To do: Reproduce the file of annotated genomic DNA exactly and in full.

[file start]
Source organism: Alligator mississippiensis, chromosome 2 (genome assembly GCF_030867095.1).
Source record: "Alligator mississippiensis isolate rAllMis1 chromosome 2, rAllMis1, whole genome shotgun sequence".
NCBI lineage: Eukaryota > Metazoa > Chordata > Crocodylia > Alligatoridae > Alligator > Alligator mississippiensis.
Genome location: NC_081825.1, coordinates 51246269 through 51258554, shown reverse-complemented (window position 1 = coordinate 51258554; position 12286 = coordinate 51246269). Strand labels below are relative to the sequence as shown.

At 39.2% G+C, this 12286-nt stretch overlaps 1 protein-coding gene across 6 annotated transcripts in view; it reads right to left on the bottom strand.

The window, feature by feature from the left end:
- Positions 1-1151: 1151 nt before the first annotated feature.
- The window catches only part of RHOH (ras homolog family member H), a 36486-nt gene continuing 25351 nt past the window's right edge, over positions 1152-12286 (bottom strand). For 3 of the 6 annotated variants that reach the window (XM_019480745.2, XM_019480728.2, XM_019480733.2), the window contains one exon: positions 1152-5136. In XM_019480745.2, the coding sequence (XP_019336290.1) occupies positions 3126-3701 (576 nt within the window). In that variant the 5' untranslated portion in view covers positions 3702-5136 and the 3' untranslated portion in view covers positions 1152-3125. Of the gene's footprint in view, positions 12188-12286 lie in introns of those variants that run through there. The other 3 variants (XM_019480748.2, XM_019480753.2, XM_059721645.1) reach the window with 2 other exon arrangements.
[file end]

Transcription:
Source organism: Alligator mississippiensis, chromosome 2 (genome assembly GCF_030867095.1).
Source record: "Alligator mississippiensis isolate rAllMis1 chromosome 2, rAllMis1, whole genome shotgun sequence".
NCBI lineage: Eukaryota > Metazoa > Chordata > Crocodylia > Alligatoridae > Alligator > Alligator mississippiensis.
Genome location: NC_081825.1, coordinates 51246269 through 51258554, shown reverse-complemented (window position 1 = coordinate 51258554; position 12286 = coordinate 51246269). Strand labels below are relative to the sequence as shown.

At 39.2% G+C, this 12286-nt stretch overlaps 1 protein-coding gene across 6 annotated transcripts in view; it reads right to left on the bottom strand.

The window, feature by feature from the left end:
- Positions 1-1151: 1151 nt before the first annotated feature.
- The window catches only part of RHOH (ras homolog family member H), a 36486-nt gene continuing 25351 nt past the window's right edge, over positions 1152-12286 (bottom strand). For 3 of the 6 annotated variants that reach the window (XM_019480745.2, XM_019480728.2, XM_019480733.2), the window contains one exon: positions 1152-5136. In XM_019480745.2, the coding sequence (XP_019336290.1) occupies positions 3126-3701 (576 nt within the window). In that variant the 5' untranslated portion in view covers positions 3702-5136 and the 3' untranslated portion in view covers positions 1152-3125. Of the gene's footprint in view, positions 12188-12286 lie in introns of those variants that run through there. The other 3 variants (XM_019480748.2, XM_019480753.2, XM_059721645.1) reach the window with 2 other exon arrangements.